Tag Archives: police

Who should be defunded?

Image credit: Rodney Choice/Choice Photography (CC BY-NC-SA 2.0)

I was only a bit surprised to find that Chicago’s 2020 police budget is $1,778,002,408, or $660 for each of the 2,693,976 folks that DJ Trump’s Census Bureau estimates live in Chicago.  This doesn’t include $737.5 million for the police pension fund, nor $204,867,834 for the Office of Emergency Mgt and Communications, nor $135 million for “judgments and settlements against the City,” (including but not limited to police misbehavior), nor the police-related portion of the City’s capital budget, which seems to include the “joint public safety training academy” ($85 million, but just $15.75 million in the current year), and some other facilities.  All told, and without doing the detailed analysis which I wish the Civic Federation would do, it seems the the City spends something like $1000/person/year for police.  That doesn’t necessarily mean that police should be defunded in whole or in part; after all, reported crime has for the most part been declining, so perhaps we are getting something for our money. But it gives some idea of the dollars involved. (And it turns out that, as I was writing this, the Civic Federation produced a post covering much the same ground, with better context and detail and colorful charts, and noting that I failed to include some undetermined but substantial benefit costs among the cost of police.)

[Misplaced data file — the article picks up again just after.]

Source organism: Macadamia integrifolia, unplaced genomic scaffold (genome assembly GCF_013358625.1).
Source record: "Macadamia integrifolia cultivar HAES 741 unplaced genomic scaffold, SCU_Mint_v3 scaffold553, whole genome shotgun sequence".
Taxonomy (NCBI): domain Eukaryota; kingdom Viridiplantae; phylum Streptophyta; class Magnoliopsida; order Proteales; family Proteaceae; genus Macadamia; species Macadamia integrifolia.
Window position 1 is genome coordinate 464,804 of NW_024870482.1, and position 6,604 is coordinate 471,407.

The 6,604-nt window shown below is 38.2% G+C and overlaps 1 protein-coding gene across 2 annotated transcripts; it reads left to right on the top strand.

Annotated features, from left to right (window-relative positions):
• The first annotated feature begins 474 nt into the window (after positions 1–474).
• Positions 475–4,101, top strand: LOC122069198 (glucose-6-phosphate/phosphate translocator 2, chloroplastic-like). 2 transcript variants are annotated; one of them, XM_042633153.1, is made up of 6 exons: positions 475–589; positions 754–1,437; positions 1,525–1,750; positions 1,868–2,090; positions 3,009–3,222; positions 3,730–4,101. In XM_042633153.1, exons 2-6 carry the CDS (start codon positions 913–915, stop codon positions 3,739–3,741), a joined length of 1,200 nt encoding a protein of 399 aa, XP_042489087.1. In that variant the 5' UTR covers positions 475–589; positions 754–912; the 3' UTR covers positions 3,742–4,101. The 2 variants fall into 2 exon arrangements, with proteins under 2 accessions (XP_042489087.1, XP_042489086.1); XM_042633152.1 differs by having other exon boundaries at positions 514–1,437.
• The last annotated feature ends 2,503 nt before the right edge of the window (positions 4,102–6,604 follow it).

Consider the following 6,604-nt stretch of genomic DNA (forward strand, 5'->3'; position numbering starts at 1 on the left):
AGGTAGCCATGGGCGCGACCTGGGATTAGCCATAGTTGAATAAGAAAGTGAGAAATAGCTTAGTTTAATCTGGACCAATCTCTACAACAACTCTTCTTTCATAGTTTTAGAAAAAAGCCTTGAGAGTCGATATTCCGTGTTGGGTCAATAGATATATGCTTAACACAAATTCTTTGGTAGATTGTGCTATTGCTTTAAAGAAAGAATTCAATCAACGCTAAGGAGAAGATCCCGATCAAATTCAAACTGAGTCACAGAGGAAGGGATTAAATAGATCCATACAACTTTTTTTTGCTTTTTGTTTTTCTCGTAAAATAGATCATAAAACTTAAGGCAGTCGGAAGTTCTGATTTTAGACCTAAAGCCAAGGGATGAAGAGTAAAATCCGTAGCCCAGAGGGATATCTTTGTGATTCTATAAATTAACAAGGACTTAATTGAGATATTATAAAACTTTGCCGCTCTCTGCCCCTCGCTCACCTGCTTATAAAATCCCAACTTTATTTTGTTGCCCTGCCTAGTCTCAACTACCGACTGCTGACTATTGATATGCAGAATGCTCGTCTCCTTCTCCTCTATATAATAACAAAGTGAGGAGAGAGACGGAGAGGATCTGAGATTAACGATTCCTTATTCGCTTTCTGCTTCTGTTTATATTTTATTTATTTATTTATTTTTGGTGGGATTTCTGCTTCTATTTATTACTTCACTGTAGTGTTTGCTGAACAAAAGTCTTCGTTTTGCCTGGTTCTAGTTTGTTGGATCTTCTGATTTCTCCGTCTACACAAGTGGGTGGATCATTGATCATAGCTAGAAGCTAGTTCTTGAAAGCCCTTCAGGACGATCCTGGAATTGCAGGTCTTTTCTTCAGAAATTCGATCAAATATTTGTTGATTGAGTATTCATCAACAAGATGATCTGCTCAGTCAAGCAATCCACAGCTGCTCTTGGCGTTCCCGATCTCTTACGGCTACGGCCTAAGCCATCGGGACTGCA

Compare police costs to Chicago Public Schools.  CPS is a separate unit of government, but controlled by the Mayor and funded mainly by Chicago property tax payers.  For the current year, it’s planning to spend $7.84 billion, or $2910 per Chicago resident.  Enrollment continues to decline, 13% in ten years (roughly the same amount as reported crime, but that might just be a coincidence).

Summing the police and school expenses, Chicago spends $3910/person.  For the hypothetical family of four, that’s over $15,000.  I wonder how many two-worker households would prefer to have one stay home, help educate the children, hiring tutors as needed, and keep an eye on the neighborhood, if their income increased by that amount.  Just a thought.

Update September 27:  It turns out I’m not the only one suggesting that we spend too much on government schools.